When you break rules, there are consequences.

I’m not a part of the investigative team, so I don’t know if Mrs. Edwards is directly responsible for the death of an infant in her care, but that is not the issue here;

City ordinance requires an in-home day care to register with the city and not have more than 12 children at one time.

Before Ulmer’s death, the city cited Edwards in March and April for having 17 children in her home. She was given fines of $100 and $200 for those citations.

Two additional citations were issued to Edwards after Meredith’s death – again for having more than 12 children in her home that day, and for having unregistered day care helpers in her home. When they arrived, police said the day care staff consisted of two girls, 16 and 18. Neither was registered to care for children in a day care setting.

The third citation for having too many children in her home brings a $300 fine, Franken said. A first-time violation of having unregistered helpers is $100.

Even if Meredith would not have died, it was clear Mrs. Edwards was breaking rules and should not have a license. Her hearing on Sept 13 should be interesting.

 



10 comments ↓

#1 Costner on 08.30.11 at 8:37 am

There is consequences? How about there are consequences.

I’ll say the same thing here as I said on the Argus. Although that was on their original story yesterday, so I see they have a new story today with new comments (I hate it when they do that):

She had three chances to follow the rules, but she continued to ignore them. We aren’t talking about one extra child here, but having five extra children. Perhaps if she didn’t have all of those extra children (or perhaps if she was actually there doing her job instead of having teenage girls do it for her) that child who died might have been noticed in time for that baby girl to be revived.

How many violations is too many? Three strikes and you’re out seems fair to me. I just hope those parents find child care at places that actually care more about the children and less about how many kids they can pack in their facilities in the name of profit.

I’ll add to that by saying – how many more kids need to be killed before she has her license yanked? Sadly, there is nothing to prevent her from opening up shop without a license – which many, many in-home daycares are doing on a daily basis.

Me thinks the fines need to be a lot higher than $100 or $200 for this type of thing. Heck the fine for driving 30mph through a school crossing can be more than the fine for having 10 extra kids in a daycare. Both are potientially putting the safety of children at risk, yet our city spends a lot more time patrolling school crossings where children spend 15 minute a day than they do inspecting daycares where kids can spend up to 10 hours a day.

Sad.

#2 Detroit Lewis on 08.30.11 at 8:45 am

It reminds me of the airline industry and people sitting on the tarmack. Once the fine was increased to $27,000 per passenger, the airline industry has virtually stopped the practice. Regulations do work, if implemented correctly.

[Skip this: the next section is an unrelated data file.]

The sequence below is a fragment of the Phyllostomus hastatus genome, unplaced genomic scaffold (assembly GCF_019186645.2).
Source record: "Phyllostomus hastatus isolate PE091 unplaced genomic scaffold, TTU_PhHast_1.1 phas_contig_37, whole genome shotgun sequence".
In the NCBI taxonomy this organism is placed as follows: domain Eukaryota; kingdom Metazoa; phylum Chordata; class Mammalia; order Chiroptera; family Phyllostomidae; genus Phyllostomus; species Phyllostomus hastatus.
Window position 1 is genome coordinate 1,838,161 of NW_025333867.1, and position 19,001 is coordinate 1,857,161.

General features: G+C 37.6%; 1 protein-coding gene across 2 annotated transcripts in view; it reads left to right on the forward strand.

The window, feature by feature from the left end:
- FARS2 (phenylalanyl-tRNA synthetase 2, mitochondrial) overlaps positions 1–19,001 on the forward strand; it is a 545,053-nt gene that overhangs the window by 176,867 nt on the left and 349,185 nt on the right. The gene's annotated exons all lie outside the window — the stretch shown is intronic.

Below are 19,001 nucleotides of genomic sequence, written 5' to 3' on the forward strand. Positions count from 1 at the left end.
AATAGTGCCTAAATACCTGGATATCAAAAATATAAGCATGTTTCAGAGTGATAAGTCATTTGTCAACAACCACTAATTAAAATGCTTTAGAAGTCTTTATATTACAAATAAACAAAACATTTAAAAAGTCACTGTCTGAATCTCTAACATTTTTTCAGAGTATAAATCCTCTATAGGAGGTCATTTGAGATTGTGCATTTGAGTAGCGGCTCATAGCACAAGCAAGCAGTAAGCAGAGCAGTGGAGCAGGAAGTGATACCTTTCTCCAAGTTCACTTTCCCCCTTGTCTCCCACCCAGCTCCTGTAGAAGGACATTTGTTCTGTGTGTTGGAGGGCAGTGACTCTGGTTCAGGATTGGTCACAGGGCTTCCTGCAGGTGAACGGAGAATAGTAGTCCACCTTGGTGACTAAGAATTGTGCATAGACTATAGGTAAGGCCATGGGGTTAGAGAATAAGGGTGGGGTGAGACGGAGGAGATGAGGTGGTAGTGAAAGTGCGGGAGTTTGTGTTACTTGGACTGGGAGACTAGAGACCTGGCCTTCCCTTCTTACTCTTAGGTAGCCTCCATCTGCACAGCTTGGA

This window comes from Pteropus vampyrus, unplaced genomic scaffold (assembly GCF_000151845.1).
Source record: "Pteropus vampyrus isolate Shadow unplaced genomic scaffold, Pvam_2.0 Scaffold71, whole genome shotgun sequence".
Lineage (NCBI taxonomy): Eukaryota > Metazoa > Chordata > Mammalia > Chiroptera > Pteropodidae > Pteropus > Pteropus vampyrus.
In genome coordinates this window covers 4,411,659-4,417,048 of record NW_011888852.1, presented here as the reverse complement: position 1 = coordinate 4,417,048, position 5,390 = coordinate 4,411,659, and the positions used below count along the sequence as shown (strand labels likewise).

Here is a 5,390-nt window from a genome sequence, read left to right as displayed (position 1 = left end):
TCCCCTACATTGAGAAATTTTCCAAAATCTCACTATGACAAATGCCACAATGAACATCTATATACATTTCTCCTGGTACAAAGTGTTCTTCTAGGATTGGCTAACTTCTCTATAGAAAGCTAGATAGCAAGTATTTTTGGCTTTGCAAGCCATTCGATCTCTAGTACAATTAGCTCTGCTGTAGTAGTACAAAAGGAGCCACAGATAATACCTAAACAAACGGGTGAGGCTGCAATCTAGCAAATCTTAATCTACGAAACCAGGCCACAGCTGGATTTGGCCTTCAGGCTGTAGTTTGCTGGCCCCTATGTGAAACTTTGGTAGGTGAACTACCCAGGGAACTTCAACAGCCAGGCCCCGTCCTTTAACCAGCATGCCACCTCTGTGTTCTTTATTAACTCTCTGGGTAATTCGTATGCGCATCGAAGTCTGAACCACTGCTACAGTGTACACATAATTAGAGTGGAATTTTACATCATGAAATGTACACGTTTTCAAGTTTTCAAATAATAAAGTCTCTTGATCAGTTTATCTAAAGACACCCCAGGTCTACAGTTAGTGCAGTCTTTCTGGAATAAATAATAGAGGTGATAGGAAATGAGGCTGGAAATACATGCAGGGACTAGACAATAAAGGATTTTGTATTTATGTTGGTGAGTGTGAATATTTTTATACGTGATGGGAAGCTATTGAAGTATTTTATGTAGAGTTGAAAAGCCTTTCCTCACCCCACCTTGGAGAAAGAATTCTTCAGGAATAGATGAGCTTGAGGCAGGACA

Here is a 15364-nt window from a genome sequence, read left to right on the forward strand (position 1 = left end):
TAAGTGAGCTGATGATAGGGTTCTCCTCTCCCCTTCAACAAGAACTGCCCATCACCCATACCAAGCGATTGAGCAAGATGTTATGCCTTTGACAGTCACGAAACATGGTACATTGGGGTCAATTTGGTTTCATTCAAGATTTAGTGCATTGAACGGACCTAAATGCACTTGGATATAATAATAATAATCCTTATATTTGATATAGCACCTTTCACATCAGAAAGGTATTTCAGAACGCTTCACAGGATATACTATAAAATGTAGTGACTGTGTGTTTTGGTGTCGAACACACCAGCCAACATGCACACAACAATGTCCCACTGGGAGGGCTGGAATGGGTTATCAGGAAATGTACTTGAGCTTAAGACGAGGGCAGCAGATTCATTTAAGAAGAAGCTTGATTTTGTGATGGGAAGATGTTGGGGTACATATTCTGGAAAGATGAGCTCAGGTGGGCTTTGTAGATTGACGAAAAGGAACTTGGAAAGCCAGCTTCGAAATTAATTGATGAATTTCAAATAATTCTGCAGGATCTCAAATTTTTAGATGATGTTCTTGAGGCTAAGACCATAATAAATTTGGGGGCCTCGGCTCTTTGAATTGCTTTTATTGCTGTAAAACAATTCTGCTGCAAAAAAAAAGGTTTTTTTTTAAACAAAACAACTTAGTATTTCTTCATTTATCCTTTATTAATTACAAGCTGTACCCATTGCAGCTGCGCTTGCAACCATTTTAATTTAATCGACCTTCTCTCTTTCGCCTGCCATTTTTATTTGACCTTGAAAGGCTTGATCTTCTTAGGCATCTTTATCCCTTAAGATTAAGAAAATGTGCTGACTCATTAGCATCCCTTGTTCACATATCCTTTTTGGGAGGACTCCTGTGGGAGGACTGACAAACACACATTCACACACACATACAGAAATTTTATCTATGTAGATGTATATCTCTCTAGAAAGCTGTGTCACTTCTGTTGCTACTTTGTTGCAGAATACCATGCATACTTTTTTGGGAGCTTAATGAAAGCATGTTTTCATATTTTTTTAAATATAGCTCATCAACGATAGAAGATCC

#3 Alice15 on 08.30.11 at 10:39 am

Unfortunately – how many violations are too many? Is she getting shut down just because this baby died? This wasn’t a SIDs death (from what I have been told). The whole thing is very sad and the fact that she is choosing to appeal after all of these violations does nothing but drag this on for the family and keep it on the limelight.

#4 Brenda on 08.30.11 at 11:48 am

By the way, I thought Plaintiff Guy’s case said that issuing a city violation after city violation was not allowed. But, is it ok or allowed when the city citations center around a city bureaucrat counting noses in a local daycare?

#5 l3wis on 08.30.11 at 12:41 pm

Brenda – There is a difference. Daily didn’t have to obtain a license to pour concrete on his property. Mrs. Edwards had a city license, and when you have this license, you have to follow certain rules, if you don’t, you get citations. Sure, she can still have a daycare without a license, just like you can drive a car without one, but is it wise? No.

#6 Pathloss on 08.30.11 at 4:18 pm

Even if there’s a license, fines cannot be collected. The city doesn’t allow appeals into court, you or THEY. City civil procedures (generally) are unconstitutional. They’re a yappy little dog you send away with a kick.

#7 l3wis on 08.30.11 at 4:20 pm

Like I said, she can operate without a license, nothing stopping her, as you point out PL.

#8 Pathloss on 08.30.11 at 4:32 pm

Never pay a fine. It’s an admission of guilt. You accept their authority. You can offer to negotiate and somewhat conform. City authorities are dumber than a box of rocks. They can’t spell or fathom ‘negotiate’. Sit on all citations 7 years until they expire per statute of limitations.

#9 scott on 08.31.11 at 6:41 am

I think the alarming part in this is the parents who support her dont care how many kids are there or that young teens supervise the kids when she is gone. She had 6 year olds going to wild water west every day this summer.

#10 l3wis on 08.31.11 at 10:47 am

It all comes down to money. Parents want the best rate, and day care providers want the best deal. Sometimes that means breaking rules and sometimes there is consequences.

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